By Guy Rowlands
When great powers decline it is often the case that financial troubles are a key component of the slide. The vertiginous decline of a state’s financial system under extreme pressure, year after year, not only saps the strength and volume of financial activity, it also proves extremely difficult to reverse, and the great risk is that a disastrous situation is worsened by misguided and ultimately catastrophic attempts on the part of a government to dig itself out of its hole. So great does the eventual debt become that there is little hope of repaying even a majority of the capital, even with decades of peace and low spending ahead. The protracted financial and economic crisis that began in the West in 2007 provides an appropriate contemporary backdrop for a fresh examination of the decline of France’s financial system in the early eighteenth century under just such a mountain of poorly-backed debt. In the final decades of the seventeenth century France had been the leading great power in the European states system, indeed the only superpower capable of projecting significant force on multiple war fronts. Yet within a quarter of a century it had lost this comparative international advantage, as its financial strength degenerated alongside its military power.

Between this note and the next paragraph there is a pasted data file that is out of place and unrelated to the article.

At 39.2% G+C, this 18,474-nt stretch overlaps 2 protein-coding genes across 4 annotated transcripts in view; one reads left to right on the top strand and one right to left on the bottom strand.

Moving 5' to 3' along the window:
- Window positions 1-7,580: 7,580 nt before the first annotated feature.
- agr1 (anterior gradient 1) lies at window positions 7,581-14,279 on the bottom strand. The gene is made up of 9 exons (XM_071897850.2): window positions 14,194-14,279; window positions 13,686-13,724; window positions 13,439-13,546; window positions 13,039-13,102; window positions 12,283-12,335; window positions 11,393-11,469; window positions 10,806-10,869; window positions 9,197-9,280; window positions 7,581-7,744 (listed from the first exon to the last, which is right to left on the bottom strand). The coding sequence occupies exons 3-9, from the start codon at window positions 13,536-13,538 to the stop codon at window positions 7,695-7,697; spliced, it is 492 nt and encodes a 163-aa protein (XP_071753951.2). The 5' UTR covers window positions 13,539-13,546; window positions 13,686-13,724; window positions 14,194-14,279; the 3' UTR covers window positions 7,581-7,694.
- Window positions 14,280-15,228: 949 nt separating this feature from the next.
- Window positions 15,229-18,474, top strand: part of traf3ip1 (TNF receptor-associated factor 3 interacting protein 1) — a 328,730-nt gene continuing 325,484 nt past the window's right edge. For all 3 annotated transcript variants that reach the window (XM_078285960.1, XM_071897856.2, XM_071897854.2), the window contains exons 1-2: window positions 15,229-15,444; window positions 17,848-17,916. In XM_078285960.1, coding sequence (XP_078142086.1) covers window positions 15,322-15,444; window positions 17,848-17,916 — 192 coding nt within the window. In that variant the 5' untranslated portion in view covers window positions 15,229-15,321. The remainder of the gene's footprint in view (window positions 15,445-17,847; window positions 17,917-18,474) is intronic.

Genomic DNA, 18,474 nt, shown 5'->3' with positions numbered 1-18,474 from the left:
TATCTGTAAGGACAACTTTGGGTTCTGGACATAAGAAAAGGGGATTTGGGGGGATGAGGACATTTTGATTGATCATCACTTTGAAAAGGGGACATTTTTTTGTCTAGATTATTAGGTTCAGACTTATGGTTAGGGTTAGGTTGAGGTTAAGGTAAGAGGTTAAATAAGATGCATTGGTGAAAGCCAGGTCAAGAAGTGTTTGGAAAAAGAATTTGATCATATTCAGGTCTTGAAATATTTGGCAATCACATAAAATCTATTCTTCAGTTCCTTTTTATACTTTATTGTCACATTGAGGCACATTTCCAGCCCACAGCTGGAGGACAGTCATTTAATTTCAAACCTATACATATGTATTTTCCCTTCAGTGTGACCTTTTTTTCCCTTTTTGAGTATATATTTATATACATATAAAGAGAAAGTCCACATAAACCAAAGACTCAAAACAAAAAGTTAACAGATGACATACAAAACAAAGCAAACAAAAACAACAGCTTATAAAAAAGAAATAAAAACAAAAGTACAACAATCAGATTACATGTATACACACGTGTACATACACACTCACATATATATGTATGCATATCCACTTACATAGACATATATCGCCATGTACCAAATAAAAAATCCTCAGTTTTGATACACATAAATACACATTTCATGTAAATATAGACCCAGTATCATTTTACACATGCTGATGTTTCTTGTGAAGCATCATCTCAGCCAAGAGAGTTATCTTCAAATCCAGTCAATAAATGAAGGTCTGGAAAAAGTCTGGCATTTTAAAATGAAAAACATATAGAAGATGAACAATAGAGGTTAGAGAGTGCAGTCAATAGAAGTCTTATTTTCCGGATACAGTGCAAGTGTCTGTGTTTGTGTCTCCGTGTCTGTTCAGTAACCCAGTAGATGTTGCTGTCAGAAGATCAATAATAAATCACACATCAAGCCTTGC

France got into such a terrible mess in the final two decades of Louis XIV’s reign. While war was the essential cause of heightened state spending, as the largest economy in Europe France should have been able to sustain a protracted and extensive conflict, but it could not. The underlying problem was the combination of two classic, fatal ingredients: a weak fiscal base, and a precarious and expensive credit system. The tax base was chronically enfeebled by vast numbers of exemptions and privileges that the government only began to tackle in 1695. But tentative attempts to make the elites — the top 2-3% — contribute more to the costs of the state would, over the following 90 years, prove politically contentious and divisive, sapping the legitimacy of the monarchy. As for the weakness of credit, this arose not just from the problem of weak fiscal backing and the fact much of it was supplied by those entrepreneurs charged with tax collection. It also stemmed from the inherent unreliability of a government dominated by an absolute monarch, which at times was willing to threaten dealers in the foreign exchange and public debt markets with prison and professional proscription for pricing financial instruments on a realistic but unfavourable basis. Compounding these issues were huge concerns over the undependable and sclerotic legal framework for lending money at interest. France was, in short, overregulated, but capriciously so.